Within the same system, the Board's function is the administration of probation and parole in Pennsylvania. 61 Pa.C.S. § 6111(a). The Board operates the parole system with the primary purpose of protecting the public, but also with the twin goals of supplying an "opportunity for the offender to become a useful member of society" and of diverting appropriate offenders from prison. 61 Pa.C.S. § 6102(1)-(2). It must also "ensure that parole proceedings, release and recommitment are administered in an efficient and timely manner." 61 Pa.C.S. § 6102(3).*fn3

The Board exercises discretionary parole authority, but must generally balance in making its decision the "best interests" of the offender which justify or require parole, and the interests of the Commonwealth that would be injured by the offender's release on parole. 61 Pa.C.S. § 6137(a).*fn4 For these purposes, the Board has a duty to investigate and consider the individual nature and circumstances of the offender and his offense, the victim's wishes, and recommendations from the sentencing judge and prosecuting attorney.

61 Pa.C.S. §§ 6134; 6135(a). The Parole Code requires that, if an offender is eligible for parole, the Board "shall approve" parole upon a determination that the offender's re-entry plan is "adequate" and that there is no reasonable indication of the offender posing a risk to public safety. 61 Pa.C.S. § 6137(g)(4).

Probationers and parolees are subject to general and individual rules of conduct and supervision described at sentencing and/or in the parole agreement. Wilson v. Marrow, 917 A.2d 357, 363 (Pa. Cmwlth. 2007); see 42 Pa.C.S. § 9754 (order of probation); 61 Pa.C.S. § 6141 (general and specific rules for parolees); 37 Pa. Code §§ 63.4-63.5; 65.4-65.6; 67.1-67.3 (conditions of parole). For probationers, the order at sentencing may incorporate conditions to "reside in a facility established for the instruction, recreation, or residence of persons on probation," to meet family responsibilities, to obtain employment, and to attend a drug rehabilitation program. 42 Pa.C.S. § 9754(c). The purpose of Section 9754 of the Sentencing Code is to "insure [sic] or assist the defendant in leading a law-abiding life." 42 Pa.C.S. § 9754(b). Similarly, parolees must have their residence approved by the Board at release, live there, and not change residence without written permission from the parole supervision staff. 37 Pa. Code § 63.4(2). Other requirements include maintaining regular contact with supervisory staff, and refraining from violating criminal laws, from using or possessing illegal drugs, and from owning or possessing weapons. 37 Pa. Code §§ 63.4(3)-(5); 65.4(3)-(5).*fn5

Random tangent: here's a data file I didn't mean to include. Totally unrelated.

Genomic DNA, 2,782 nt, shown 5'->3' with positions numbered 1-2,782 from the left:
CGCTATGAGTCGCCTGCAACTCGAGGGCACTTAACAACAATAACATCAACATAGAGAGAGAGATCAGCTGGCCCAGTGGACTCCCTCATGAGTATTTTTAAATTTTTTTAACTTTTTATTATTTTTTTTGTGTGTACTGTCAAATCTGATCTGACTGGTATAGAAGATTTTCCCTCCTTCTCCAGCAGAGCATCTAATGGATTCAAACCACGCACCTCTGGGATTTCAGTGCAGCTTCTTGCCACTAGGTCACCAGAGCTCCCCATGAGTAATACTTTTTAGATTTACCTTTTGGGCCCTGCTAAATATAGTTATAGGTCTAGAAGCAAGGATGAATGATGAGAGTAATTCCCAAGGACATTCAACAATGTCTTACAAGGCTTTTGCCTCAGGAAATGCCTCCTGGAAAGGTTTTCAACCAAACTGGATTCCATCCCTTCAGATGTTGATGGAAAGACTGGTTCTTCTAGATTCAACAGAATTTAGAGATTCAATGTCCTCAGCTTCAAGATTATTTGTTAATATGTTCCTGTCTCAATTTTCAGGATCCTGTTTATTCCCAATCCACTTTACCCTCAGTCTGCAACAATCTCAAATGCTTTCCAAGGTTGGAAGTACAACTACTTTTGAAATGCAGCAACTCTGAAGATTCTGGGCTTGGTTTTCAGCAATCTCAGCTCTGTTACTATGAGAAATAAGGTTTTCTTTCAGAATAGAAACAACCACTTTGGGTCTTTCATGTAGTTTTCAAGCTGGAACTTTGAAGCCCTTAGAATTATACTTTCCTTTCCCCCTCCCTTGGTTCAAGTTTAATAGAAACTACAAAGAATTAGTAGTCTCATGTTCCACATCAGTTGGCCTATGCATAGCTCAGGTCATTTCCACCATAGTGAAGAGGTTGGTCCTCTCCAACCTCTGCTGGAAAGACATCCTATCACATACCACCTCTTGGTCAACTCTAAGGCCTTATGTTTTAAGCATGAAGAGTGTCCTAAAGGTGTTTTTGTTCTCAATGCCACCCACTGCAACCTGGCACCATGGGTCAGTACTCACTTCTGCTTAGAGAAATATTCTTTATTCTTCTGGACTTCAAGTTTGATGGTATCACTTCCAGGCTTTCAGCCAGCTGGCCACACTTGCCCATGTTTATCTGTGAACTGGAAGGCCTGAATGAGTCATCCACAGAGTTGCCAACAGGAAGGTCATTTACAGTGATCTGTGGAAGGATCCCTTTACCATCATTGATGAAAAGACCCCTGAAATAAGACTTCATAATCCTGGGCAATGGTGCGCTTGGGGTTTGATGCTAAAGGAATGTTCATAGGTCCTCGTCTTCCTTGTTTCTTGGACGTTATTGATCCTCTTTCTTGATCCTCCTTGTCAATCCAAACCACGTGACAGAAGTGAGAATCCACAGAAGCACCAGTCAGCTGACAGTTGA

In this comprehensive legal context, the political subdivision at issue, Allegheny County (the "County") amended its County Code to add a new chapter entitled "Residence Requirements; Registered Sex Offenders," which became effective March 1, 2008. In relevant part, the Ordinance states:

It shall be unlawful for any Sex Offender to establish a Permanent Residence or Temporary Residence within 2,500 feet of any Child Care Facility, Community Center, Public Park or Recreational Facility, or School for the duration of his or her registration under the terms of Megan's Law, 42 P[a.C.]S. § 9791 et seq.

Ordinance § 275-02(A) (Residency Restriction/Prohibition). "Sex Offender" is defined to include all Megan's Law registrants. Ordinance § 275-01 (definitions). According to the Ordinance, upon determining that a Megan's Law registrant resides within the prohibited area, s/he will be notified of the violation and will have forty-five (45) days to move from his or her residence to a new location, which complies with § 275-02(A). Ordinance § 275-03(A)-(B). With limited exceptions, each day beyond the forty-five (45) day grace period that the sex offender resides in a prohibited location constitutes a separate violation of the Ordinance. Ordinance § 275-03(C); § 275-04 (exceptions); § 275-05 (exemptions). Violation of the Ordinance constitutes a summary offense subject to a maximum term of imprisonment of forty-five (45) days and a fine of up to $500, plus the costs of prosecution. Ordinance § 275-07 (penalties). According to the County, the purpose of the Ordinance is "to augment the provisions of Pennsylvania's Megan's Law and [to] better provide for safety of the County's residents."

In adopting the Ordinance, the Allegheny County Council made several legislative findings based on a 2007 report of the Pennsylvania Attorney General regarding Megan's Law compliance, a 2003 U.S. Department of Justice publication on sex offender recidivism, and similar reports from sister states. The Council also noted that Allegheny County was joining many other municipalities to adopt sex offender residency restrictions. "White Oak Borough became the first of the over 130 municipalities within Allegheny County to pass a residency restriction within the last six months, and it appears that other municipalities are considering the possibility as well." Ordinance Preamble.